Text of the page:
Nehemiah prayed for months. Sometimes he prayed aloud, other times he prayed silently. Nehemiah prayed patiently for 4 months.
How long is patience? Is being patient waiting for 4 months? While 4 months is a long time, you and I may have prayers that last longer than that. I know I do, and I have unanswered prayers that go on for years. How long is patience? I think it’s always 1 more month. Or 1 more year. Or 1 more whatever. Just keep praying.
God always answers prayer. Sometimes the answer is “no” or maybe the answer is “not yet,” and it’s not the answer we were looking for. But we go to God in prayer, in faith that the Creator God of the Universe can answer it.
That’s how Nehemiah prayed. And the Lord God moved the heart of King Artaxerxes to provide all the materials necessary for Nehemiah to rebuild Jerusalem. But not all were pleased to see the Lord answering prayers; Nehemiah 2:10 says,
“When Sanballat the Horonite and Tobiah the Ammonite official heard about this, they were very much disturbed that someone had come to promote the welfare of the Israelites.”
Even when the Lord is answering prayer, obstacles may still exist. Often those obstacles are people, naysayers, they tell you it cannot be done or that it’s not worth doing. Or that your God is a little god and isn’t really on your side.
But our God is an all-consuming fire. We can do all things through Christ who strengthens us. And when God is for us, who can be against it? Nehemiah led the fourth Aliyah to Jerusalem to rebuild the walls, knowing God was answering prayers.
IV. Twelve Gates of Jerusalem
Let’s take some time out to examine the work before Nehemiah. He’s rebuilding the city walls for two reasons. One is to protect the small Jewish community that returned to Jerusalem from attack; the walls had collapsed or been torn down, leaving little or no defense. The other reason is to bring glory to God; this was city of the temple of the Lord.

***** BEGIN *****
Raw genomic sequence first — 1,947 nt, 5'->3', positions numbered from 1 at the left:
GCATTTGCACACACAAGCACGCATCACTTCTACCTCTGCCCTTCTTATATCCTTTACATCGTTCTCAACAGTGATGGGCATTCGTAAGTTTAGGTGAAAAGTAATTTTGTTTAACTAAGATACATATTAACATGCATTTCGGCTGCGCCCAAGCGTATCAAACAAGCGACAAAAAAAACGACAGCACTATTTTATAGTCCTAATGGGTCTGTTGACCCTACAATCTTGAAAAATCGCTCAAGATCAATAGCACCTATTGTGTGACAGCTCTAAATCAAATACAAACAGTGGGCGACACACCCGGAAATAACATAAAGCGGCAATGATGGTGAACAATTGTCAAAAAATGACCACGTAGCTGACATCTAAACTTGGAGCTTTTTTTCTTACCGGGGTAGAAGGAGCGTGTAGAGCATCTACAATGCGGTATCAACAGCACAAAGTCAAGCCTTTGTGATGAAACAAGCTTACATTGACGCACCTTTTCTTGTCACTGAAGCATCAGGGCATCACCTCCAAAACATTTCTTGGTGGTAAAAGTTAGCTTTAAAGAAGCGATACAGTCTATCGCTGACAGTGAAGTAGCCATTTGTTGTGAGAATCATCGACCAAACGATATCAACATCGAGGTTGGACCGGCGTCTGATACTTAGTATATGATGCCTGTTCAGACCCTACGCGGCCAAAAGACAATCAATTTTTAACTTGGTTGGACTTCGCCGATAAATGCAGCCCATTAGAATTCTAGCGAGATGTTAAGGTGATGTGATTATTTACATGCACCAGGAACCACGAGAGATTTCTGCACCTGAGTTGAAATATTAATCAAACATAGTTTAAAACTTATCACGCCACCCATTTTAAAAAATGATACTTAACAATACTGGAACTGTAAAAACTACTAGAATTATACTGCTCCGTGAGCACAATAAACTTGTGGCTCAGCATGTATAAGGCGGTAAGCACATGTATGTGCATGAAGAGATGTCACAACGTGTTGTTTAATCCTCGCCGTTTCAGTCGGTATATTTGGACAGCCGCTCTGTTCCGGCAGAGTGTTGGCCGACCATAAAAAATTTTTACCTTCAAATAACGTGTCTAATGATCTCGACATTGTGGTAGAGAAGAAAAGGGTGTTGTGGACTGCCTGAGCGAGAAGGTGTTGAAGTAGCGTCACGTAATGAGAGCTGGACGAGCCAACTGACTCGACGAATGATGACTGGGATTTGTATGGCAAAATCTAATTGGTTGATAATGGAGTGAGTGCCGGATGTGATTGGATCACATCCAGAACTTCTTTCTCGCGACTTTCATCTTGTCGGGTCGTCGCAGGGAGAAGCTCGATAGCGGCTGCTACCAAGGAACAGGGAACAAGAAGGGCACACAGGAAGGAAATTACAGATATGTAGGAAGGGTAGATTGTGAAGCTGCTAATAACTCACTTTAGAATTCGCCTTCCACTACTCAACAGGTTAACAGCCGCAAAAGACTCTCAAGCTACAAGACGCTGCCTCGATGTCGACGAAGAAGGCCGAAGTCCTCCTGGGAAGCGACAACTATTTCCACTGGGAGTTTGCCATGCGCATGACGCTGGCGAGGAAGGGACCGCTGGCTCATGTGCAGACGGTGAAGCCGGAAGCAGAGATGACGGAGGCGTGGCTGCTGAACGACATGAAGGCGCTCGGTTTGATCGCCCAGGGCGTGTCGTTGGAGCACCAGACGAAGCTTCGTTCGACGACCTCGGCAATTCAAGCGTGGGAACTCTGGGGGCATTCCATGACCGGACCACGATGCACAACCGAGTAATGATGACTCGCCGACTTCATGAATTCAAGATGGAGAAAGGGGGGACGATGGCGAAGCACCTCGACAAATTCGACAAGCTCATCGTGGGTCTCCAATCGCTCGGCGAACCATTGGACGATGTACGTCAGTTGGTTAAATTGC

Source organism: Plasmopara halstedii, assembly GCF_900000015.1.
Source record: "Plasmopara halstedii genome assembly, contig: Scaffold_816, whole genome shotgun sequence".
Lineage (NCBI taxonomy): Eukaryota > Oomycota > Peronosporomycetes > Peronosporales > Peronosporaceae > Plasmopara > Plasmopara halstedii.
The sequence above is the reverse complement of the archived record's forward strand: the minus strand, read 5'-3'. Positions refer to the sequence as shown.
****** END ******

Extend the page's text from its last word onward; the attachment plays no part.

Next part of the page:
You might think Nehemiah chapter 3 looks boring with its list of gates and builders. And if you read Nehemiah 3 by itself, I might agree with you. I’d rather watch old reruns of “home Improvement” with Tim Allen that read this old boring list of people building gates. But you may have heard that every word of the bible is important, so let’s dig a little further and see if twelve gates of Jerusalem are described anywhere else in the bible. If we read all the way to the end of the bible, we find the twelve gates of Jerusalem are described in Revelation 21.
One of the seven angels who had the seven bowls full of the seven last plagues came and said to me, “Come, I will show you the bride, the wife of the Lamb.” And he carried me away in the Spirit to a mountain great and high, and showed me the Holy City, Jerusalem, coming down out of heaven from God. It shone with the glory of God, and its brilliance was like that of a very precious jewel, like a jasper, clear as crystal. It had a great, high wall with twelve gates, and with twelve angels at the gates. On the gates were written the names of the twelve tribes of Israel. There were three gates on the east, three on the north, three on the south and three on the west. The wall of the city had twelve foundations, and on them were the names of the twelve apostles of the Lamb.
The twelve gates of the New Jerusalem have their origins in the twelve gates of the Old City of Jerusalem, and suddenly we realize that we’re not just studying Nehemiah restoring Jerusalem, but it is also a prophetic picture of God restoring His church, the spiritual City of God. Revelation goes on to describe each door as a single pearl, but we also know that Jesus is the pearl of great price.
Revelation is written with some amazing imagery and symbolism, and the one of the keys to understanding Revelation is to understand the Old Testament picture first. Each gate had specific meaning to Jews in their daily life, and each gate has a spiritual meaning for Christians.